Though Maiya says it is inevitable that tastes change, she believes “we continue to survive because traditional food is still enjoyed by most,” and that Gen Z, which is experimental, does seek out flavours rooted in specific cultures. The insistence on not tampering with tradition and rigorous staff selection means that MTR is slow to expand despite “many offers, but we prefer to work with families we know,” as Maiya says. In the last two years, the restaurant has grown outlets in Seattle and Kathmandu, and Toronto is on the anvil this summer.

The adherence to heritage is in fact serving legacy restaurants such as these well as Gen Z gets dubbed the “nostalgia generation” for seeking comfort and inspiration from an older, often romanticised past.

Globally, various studies, including by GWI, a leading audience research company for the global marketing industry, have found how Gen Z is attracted to ideas of a past it never experienced. In its 2023 study, GWI reported that 37 percent of Gen Z (born between 1997 and 2006) it polled said they were nostalgic for the 1990s. About 15 per cent said they’d rather think about the past than the future. Marketing trends in fashion, music and media are now being fuelled by this desire to go back to an idyllic past at a time when an overwhelming number of Gen Z say they feel anxious about the future.

Also read: Why restaurateurs are betting big on India's new penchant for luxe dining experiences

What makes legacy brands stay relevant despite changing tastesApart from the football sized bhature, Kwality's charm lies in a nostalgia for old style "continental" and a vintage Delhi that even Gen Z is drawn to.

Retro food and a romanticised past for Gen Z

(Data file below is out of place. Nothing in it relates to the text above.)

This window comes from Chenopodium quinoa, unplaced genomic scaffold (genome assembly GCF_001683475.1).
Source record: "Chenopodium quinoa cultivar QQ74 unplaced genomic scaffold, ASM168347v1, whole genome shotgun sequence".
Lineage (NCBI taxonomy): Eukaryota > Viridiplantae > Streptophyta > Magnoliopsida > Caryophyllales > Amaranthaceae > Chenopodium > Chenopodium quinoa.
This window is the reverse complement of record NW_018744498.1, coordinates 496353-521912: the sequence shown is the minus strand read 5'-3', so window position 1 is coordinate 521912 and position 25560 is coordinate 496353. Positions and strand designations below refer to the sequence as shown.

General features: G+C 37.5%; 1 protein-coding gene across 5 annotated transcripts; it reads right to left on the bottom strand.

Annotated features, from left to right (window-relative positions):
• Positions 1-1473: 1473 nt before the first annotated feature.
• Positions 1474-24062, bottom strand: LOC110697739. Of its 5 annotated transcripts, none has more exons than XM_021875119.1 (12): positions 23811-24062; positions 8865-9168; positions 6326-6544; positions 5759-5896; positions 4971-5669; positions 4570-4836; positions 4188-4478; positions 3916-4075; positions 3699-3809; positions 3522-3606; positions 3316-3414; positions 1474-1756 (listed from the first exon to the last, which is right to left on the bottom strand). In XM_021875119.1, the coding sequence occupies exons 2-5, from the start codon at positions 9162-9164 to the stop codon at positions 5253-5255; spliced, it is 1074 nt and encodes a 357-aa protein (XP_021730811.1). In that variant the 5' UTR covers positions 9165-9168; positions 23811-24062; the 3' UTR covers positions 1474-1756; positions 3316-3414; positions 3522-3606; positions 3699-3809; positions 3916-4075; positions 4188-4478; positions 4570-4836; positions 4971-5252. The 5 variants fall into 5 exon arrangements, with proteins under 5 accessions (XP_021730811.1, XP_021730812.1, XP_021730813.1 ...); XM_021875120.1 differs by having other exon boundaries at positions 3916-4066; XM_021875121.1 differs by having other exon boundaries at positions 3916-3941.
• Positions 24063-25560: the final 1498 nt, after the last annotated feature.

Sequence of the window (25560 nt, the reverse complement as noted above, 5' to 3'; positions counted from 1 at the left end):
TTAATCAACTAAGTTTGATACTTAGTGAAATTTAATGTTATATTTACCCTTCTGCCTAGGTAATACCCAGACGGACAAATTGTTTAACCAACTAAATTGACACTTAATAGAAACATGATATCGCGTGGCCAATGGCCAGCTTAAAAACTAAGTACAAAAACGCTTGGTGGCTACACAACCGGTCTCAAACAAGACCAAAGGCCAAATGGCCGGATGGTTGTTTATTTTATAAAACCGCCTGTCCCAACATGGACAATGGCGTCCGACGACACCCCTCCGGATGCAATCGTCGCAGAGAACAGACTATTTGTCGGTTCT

Retro food and restaurants that connote a stable, romanticised past seem to be getting rediscovered by younger customers. Though in India we do not have any studies reporting this trend, anecdotally, the interest in legacy restaurants and foods seems to be at an all-time high.

At Kwality, Delhi, that dates back to 1940, the Lamba family (founder PL Lamba’s son and grandsons now look after the business), the vintage charm is all around us with leathered upholstery, old photographs of Lutyens’ Delhi by the historic Mahatta & Co studio (now shut), and a menu with its famous football-sized bhature as well as ‘Continental’ dishes of yore such as chicken a la Kyiv—neither Continental nor Ukrainian.

Instead, these are 1950s-1960s style American dishes invented in New York as Russian restaurants started opening in global financial and cultural hubs. These dishes became popular all over the world as the American pop culture grew and influenced youth trends.

Circa 2024, Gen Z is now ironically discovering what was hip in their grandparent’s or even great grandparent’s times—and taking to it. “I recently took a friend from my university, who belongs to Shillong, and she was awestruck,” says Aaliya Ashwin, a student of OP Jindal University in Sonipat.